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What is the resource footprint of a computer science department? Place, People and Pedagogy

Mian, I.S; Twisleton, D.; Timm, D.

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  "publisher": "Zenodo", 
  "DOI": "10.5281/zenodo.884492", 
  "title": "What is the resource footprint of a computer science department? Place, People and Pedagogy", 
  "issued": {
    "date-parts": [
  "abstract": "<p>Our goal is formulating policies and developing guidelines that create a more resilient and healthier Department of Computer Science at University College London: a living laboratory for teaching and learning about resource constrained computing, computation and communication. Here, we outline a roadmap and propose high-level principles to aid this effort. We focus on how, when and where resources \u2013 energy, (raw) materials including water, space and time \u2013 are consumed by the building (place), its occupants (people) and their activities (pedagogy). We describe practical difficulties associated with identifying, acquiring and analysing relevant data. Beyond technical challenges, we find a need to rematerialise the information society: to reveal the full costs of Internet and Communication Technology and electrical and electronic equipment by, for example, undertaking life cycle analyses of end-user paraphernalia such as smartphones and demonstrating the corporeal nature of seemingly immaterial entities such as the \u201ccloud.\u201d We outline routes to realising three interlinked aims: cap the power consumed and greenhouse gas emitted per person per year, become a zero waste institution, and rejuvenate and (re)integrate the natural and built environments. We propose two maxims to aid policy making and guideline preparation: resource use needs to be minimised and minimal (reduced in relative as well as absolute terms), and responsible research and innovation encompasses decreasing the Department\u2019s resource footprint and considering non-technological solutions to complex real-world problems. Keywords: resource footprint; energy; water; internet and communication technology; electrical and electronic equipment; e-waste; resource constrained computing, computation and communication; rematerialise the information society.\u00a0</p>",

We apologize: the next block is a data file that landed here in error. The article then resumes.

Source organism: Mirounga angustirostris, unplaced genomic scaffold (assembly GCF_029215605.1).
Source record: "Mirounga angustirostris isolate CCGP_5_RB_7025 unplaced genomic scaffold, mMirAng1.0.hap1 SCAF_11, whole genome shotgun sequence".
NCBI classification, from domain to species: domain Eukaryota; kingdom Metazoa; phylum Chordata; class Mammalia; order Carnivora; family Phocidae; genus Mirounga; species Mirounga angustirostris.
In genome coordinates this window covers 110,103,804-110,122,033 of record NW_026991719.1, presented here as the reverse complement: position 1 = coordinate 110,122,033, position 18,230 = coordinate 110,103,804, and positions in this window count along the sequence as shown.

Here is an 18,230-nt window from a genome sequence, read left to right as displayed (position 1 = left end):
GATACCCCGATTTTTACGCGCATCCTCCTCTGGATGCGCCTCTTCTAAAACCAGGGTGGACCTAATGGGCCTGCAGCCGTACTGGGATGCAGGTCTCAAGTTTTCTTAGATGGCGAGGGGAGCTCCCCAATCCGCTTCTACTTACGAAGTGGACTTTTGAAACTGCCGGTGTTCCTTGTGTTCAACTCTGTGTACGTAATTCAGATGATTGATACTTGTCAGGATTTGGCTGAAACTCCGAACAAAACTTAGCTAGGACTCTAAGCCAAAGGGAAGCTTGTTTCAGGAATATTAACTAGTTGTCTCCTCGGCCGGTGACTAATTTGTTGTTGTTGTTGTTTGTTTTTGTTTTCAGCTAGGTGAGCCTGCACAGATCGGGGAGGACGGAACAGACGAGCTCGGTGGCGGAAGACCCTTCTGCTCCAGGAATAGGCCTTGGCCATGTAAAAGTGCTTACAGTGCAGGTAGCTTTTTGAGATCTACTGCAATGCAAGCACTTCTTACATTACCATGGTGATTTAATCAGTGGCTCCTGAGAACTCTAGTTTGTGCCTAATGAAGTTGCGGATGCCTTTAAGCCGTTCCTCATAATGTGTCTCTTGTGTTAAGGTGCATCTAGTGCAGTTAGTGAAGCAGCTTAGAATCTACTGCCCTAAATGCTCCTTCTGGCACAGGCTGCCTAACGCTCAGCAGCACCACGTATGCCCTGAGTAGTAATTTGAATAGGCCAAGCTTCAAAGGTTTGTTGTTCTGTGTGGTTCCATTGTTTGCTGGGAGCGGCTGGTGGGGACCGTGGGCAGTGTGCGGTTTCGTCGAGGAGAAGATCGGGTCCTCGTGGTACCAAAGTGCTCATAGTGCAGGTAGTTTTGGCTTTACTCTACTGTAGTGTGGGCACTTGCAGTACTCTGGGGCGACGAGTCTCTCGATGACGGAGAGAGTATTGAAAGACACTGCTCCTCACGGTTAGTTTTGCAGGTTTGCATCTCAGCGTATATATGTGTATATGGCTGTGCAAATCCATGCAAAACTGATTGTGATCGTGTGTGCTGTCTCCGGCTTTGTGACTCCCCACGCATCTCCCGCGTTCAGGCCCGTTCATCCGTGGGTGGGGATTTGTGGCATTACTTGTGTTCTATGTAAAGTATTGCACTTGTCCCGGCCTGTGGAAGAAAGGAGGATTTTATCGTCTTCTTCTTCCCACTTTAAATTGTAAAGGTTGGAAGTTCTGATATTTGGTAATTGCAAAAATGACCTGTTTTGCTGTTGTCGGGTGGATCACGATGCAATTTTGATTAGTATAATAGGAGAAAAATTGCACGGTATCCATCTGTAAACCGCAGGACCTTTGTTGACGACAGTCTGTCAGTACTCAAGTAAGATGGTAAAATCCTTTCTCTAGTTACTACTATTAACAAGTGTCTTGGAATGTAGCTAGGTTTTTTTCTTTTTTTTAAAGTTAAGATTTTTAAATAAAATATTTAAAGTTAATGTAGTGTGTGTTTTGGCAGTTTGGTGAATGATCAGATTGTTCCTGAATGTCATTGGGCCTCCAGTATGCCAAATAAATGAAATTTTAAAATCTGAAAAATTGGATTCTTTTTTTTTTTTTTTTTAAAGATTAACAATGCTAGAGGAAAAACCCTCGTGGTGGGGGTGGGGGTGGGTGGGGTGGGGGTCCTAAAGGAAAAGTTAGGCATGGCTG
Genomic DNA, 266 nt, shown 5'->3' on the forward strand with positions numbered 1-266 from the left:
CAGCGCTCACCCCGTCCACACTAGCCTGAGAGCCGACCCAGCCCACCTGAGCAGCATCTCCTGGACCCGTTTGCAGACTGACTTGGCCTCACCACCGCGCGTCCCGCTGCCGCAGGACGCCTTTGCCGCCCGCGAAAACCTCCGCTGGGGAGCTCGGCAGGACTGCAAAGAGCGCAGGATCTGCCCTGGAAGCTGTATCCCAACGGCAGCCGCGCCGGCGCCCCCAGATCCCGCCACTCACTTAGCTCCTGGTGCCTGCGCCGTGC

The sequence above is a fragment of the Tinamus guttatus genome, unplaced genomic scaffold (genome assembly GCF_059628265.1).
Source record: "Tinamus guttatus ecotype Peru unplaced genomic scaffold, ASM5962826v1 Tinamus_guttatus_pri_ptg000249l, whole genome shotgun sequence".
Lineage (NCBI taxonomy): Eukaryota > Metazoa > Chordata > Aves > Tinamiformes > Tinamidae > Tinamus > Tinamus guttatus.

"author": [
      "family": "Mian, I.S"
      "family": "Twisleton, D."
      "family": "Timm, D."
  "id": "884492", 
  "event-place": "London", 
  "type": "article", 
  "event": "Data for Policy 2017: Government by Algorithm? (Data for Policy)"
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